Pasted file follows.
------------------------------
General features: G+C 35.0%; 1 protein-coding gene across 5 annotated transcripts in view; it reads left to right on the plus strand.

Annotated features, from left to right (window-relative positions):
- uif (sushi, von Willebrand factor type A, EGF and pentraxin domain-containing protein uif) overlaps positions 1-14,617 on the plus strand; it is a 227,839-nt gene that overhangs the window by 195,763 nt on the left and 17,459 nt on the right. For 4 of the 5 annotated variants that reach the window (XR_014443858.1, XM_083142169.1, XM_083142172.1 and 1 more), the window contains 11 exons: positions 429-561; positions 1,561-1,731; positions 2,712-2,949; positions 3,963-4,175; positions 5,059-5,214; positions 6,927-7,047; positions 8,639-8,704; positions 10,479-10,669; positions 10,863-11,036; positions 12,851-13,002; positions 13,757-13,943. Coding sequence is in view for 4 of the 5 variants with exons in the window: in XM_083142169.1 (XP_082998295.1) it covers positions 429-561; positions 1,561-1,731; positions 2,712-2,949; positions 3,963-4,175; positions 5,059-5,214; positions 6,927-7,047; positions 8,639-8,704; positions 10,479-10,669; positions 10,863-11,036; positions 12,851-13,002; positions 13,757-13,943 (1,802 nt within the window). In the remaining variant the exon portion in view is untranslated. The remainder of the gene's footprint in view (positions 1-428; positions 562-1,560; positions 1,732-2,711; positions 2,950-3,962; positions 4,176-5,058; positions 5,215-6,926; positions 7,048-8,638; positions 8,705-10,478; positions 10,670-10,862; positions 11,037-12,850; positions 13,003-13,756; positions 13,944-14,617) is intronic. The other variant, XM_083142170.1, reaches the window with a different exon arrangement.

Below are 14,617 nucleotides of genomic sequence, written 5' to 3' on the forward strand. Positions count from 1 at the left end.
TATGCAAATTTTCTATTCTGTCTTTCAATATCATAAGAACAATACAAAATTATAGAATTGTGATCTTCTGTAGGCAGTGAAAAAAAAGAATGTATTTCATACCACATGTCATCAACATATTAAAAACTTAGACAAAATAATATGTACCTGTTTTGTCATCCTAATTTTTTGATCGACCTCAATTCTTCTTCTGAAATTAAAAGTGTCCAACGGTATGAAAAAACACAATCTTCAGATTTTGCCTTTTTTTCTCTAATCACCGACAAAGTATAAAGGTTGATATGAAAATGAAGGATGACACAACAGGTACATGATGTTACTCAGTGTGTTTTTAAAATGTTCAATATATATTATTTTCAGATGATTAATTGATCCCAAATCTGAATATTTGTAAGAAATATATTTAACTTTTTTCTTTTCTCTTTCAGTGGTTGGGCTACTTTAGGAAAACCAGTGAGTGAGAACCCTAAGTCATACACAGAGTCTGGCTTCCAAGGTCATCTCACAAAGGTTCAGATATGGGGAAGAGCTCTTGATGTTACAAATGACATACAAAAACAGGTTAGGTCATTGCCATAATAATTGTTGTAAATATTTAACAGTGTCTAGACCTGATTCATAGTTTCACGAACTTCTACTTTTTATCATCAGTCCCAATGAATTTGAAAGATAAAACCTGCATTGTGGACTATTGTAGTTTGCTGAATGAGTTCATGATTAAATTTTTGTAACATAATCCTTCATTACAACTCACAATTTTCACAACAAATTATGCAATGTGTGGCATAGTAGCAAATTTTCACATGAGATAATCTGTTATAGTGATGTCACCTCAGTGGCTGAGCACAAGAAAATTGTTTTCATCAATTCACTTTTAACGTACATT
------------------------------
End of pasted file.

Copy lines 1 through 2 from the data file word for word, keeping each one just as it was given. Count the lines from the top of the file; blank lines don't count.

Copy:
General features: G+C 35.0%; 1 protein-coding gene across 5 annotated transcripts in view; it reads left to right on the plus strand.

Annotated features, from left to right (window-relative positions):